As mentioned above, various therapeutic approaches can be used for brain metastasis, including SR, WBRT, SRS, and SC, and various combinations. In this situation, at our hospital, we do not consider it necessary to select treatment based on the number of metastases, such as single or multiple, and aggressively perform SR in cases of multiple metastases just as in cases of single metastasis. Likewise in follow-up treatment, we implement tailor-made treatment strategies matched to the individual patients. The results have shown no differences in either MST or survival rate depending on the number of metastases, and good treatment outcomes have been obtained in cases of multiple brain metastases. Today, when various therapeutic approaches are available, performing SR to eliminate lesions at an early stage is highly effective. Early improvement of symptoms leads to improved PS and QOL, producing new treatment opportunities. In addition, early elimination of brain metastatic lesions reduces the steroid dosage as well as the possibility of radiation necrosis. The result is thought to lead ultimately to longer survival times. In our investigation, prognosis tended to be better for the group with fewer brain metastases (2-3 lesions), but the difference did not reach the level of statistical significance. This suggests that there is no correlation between prognosis and the number of metastases, including even single brain metastases. This is also supported by the low probability of central nervous system death. The total number of patients in this study was low (100 patients) and it was not a randomized controlled trial, so the results of evaluation are not definitive. However, the advances in cancer treatment in recent years may necessitate a rethink of the policy of determining treatment plans based on the number of metastases.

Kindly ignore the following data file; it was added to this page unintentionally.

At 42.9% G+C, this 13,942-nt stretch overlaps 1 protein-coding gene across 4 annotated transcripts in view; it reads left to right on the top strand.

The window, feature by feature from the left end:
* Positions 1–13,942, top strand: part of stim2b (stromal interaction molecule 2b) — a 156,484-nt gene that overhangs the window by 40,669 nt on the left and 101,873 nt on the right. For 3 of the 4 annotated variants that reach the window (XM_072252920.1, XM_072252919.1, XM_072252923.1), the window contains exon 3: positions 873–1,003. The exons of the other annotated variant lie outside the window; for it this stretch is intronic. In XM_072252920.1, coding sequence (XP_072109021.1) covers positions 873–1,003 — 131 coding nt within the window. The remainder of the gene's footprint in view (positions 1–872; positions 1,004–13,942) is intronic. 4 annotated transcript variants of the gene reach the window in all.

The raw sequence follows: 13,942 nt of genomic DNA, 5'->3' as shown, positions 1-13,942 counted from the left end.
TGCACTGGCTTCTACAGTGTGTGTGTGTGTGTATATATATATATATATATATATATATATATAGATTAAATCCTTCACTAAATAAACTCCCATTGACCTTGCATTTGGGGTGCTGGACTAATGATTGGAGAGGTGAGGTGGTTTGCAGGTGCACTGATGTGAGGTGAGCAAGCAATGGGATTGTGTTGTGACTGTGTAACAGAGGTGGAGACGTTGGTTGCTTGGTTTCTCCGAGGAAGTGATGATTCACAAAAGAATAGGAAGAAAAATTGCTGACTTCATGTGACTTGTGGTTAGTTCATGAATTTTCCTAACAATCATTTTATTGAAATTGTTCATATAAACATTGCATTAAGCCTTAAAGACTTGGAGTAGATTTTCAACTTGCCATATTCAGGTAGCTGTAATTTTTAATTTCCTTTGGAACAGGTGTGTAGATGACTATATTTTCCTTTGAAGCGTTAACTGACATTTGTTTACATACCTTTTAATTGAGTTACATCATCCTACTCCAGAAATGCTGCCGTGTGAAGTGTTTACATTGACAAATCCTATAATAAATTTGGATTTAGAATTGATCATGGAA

5. Conclusions

The efficacy of SR in multiple brain metastases was investigated. Survival time and survival rate were not significantly different compared with single brain metastasis, and no significant difference was seen in a comparison of survival time according to number of metastases. The reasons are thought to be that tailor-made therapeutic strategies using the multimodalities advanced in recent years are effective. It may be time to rethink the approach of determining treatment plans based on the number of metastases in therapeutic strategies for brain metastases.

How to cite and reference

Link to this chapter Copy to clipboard

Cite this chapter Copy to clipboard

Takeshi Okuda and Amami Kato (April 10th 2013). Surgical Treatment for Multiple Brain Metastases, Clinical Management and Evolving Novel Therapeutic Strategies for Patients with Brain Tumors, Terry Lichtor, IntechOpen, DOI: 10.5772/52353. Available from:

chapter statistics

1055total chapter downloads

More statistics for editors and authors

Login to your personal dashboard for more detailed statistics on your publications.

Access personal reporting

Related Content

This Book

Clinical Management and Evolving Novel Therapeutic Strategies for Patients with Brain Tumors

Edited by Terry Lichtor

Next chapter

Metastatic Brain Tumors

By Steven N. Kalkanis and Sanjay Patra

Related Book

Evolution of the Molecular Biology of Brain Tumors and the Therapeutic Implications

Edited by Terry Lichtor

First chapter

Brain Tumor Invasion and Angiogenesis

By Almos Klekner

We are IntechOpen, the world's leading publisher of Open Access books. Built by scientists, for scientists. Our readership spans scientists, professors, researchers, librarians, and students, as well as business professionals. We share our knowledge and peer-reveiwed research papers with libraries, scientific and engineering societies, and also work with corporate R&D departments and government entities.

More about us